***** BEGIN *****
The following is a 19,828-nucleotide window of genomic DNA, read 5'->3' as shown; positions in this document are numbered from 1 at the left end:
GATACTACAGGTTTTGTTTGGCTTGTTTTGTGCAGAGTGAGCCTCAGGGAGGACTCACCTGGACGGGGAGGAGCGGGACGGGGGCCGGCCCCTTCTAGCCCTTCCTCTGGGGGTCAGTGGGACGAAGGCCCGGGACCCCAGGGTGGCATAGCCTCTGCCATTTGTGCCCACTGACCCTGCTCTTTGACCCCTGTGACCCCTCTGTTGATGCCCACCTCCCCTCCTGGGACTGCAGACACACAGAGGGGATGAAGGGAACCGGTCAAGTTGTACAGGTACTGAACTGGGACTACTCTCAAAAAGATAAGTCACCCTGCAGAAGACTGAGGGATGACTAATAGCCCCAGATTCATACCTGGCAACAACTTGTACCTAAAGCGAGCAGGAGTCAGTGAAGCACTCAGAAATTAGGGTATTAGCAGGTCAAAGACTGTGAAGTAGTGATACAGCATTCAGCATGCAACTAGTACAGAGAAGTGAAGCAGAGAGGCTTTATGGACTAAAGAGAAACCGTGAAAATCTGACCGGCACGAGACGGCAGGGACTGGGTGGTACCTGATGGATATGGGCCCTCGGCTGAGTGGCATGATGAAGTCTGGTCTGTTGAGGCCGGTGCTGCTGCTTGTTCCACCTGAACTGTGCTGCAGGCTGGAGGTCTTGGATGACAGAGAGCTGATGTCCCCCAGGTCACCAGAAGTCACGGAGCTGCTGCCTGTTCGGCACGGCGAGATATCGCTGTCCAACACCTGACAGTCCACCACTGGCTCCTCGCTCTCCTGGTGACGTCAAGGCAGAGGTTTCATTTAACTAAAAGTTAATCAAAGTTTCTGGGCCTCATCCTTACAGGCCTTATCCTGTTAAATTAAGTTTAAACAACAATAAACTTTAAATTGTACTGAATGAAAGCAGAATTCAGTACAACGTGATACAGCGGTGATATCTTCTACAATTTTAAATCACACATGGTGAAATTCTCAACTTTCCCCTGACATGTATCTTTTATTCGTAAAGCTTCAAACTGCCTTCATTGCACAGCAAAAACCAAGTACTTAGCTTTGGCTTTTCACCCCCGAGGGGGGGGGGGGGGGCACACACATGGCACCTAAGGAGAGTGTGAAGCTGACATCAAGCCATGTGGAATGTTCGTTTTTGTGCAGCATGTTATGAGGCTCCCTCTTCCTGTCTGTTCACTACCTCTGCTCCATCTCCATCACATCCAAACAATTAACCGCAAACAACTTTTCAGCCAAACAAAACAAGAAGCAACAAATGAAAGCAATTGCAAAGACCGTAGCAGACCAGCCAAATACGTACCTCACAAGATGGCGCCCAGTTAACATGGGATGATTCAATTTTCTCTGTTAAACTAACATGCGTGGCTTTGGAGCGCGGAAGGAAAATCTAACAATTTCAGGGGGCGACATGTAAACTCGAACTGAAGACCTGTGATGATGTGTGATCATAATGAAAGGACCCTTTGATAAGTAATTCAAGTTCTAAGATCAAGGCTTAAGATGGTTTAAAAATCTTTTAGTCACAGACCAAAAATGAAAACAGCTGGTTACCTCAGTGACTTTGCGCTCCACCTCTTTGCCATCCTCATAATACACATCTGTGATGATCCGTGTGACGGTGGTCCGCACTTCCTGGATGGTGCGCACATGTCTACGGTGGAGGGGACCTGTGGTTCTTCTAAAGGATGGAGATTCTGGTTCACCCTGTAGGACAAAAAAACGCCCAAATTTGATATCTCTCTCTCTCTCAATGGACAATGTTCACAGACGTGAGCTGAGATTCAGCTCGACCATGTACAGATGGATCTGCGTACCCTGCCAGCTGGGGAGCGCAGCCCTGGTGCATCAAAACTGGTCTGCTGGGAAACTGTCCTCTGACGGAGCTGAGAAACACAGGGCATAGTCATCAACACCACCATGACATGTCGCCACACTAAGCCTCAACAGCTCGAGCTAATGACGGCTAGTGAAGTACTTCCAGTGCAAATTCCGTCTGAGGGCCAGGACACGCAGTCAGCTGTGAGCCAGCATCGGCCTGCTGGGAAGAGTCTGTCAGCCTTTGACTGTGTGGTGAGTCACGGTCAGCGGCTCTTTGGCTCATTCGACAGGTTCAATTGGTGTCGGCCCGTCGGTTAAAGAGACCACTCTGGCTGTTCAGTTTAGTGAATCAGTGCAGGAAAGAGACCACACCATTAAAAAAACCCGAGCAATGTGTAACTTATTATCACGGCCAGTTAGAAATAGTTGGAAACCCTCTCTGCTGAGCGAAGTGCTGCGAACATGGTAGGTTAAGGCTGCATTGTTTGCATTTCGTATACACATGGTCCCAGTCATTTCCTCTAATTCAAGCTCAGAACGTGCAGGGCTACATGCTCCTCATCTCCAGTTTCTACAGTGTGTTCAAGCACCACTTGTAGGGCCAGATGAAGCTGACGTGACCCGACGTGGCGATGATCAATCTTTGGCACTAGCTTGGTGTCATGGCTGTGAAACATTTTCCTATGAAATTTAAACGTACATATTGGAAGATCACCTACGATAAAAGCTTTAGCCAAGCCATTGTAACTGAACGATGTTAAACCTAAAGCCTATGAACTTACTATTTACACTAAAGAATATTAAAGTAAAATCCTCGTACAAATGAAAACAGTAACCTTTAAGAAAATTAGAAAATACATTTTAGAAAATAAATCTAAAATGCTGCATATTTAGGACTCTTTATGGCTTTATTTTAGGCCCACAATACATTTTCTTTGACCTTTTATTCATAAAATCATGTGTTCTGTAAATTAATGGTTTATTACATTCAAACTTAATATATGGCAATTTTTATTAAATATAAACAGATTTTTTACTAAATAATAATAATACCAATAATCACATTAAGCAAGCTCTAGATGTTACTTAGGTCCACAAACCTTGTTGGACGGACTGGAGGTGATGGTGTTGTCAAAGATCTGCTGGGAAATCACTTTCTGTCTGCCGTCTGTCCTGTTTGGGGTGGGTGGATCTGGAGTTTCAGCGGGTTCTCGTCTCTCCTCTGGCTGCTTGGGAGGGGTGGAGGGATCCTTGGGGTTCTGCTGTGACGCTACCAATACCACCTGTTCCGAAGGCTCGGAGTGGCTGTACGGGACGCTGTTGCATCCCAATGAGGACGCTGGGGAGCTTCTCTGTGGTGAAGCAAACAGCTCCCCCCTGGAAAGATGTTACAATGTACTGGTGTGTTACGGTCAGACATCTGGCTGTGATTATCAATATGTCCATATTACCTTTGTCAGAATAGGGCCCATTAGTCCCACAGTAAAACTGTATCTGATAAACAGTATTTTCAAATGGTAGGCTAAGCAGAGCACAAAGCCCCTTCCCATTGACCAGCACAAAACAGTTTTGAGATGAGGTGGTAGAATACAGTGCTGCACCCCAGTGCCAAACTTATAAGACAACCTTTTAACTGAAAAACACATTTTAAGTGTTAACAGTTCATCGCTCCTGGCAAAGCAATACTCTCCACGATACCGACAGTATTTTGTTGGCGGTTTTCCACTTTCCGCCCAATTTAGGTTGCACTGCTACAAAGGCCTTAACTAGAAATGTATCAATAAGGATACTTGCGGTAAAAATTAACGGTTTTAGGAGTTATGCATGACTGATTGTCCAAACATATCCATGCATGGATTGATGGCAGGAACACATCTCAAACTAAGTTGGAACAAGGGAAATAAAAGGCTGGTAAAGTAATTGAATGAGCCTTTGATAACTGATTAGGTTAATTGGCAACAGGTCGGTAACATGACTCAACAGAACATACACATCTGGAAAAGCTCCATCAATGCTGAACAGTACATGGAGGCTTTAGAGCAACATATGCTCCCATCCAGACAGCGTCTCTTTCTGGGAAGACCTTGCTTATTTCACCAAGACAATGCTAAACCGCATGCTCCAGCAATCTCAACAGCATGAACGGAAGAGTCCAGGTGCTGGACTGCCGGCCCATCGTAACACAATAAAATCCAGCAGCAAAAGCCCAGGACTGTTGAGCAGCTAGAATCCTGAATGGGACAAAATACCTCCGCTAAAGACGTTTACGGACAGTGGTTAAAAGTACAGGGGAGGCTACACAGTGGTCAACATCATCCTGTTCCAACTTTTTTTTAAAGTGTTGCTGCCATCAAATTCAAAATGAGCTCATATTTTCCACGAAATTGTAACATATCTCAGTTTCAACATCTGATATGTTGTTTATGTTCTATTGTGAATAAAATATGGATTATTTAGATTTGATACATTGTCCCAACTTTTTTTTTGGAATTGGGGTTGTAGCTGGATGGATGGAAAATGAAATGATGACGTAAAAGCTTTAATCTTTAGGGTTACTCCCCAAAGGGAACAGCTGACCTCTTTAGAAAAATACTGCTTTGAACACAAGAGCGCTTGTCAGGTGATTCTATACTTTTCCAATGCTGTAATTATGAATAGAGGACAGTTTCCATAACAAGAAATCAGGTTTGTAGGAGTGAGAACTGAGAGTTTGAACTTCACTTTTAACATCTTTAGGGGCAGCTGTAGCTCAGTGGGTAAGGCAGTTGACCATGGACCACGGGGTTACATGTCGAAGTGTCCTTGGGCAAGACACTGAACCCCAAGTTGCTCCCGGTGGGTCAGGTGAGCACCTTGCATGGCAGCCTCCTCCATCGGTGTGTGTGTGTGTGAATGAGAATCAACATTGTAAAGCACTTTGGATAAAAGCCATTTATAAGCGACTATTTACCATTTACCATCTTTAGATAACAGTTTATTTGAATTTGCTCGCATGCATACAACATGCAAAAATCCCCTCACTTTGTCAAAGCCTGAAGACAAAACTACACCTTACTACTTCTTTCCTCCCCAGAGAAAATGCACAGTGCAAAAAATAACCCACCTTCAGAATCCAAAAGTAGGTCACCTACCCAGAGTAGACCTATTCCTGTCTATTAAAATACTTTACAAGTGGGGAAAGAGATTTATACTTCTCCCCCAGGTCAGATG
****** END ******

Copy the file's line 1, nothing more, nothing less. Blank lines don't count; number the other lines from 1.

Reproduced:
The following is a 19,828-nucleotide window of genomic DNA, read 5'->3' as shown; positions in this document are numbered from 1 at the left end: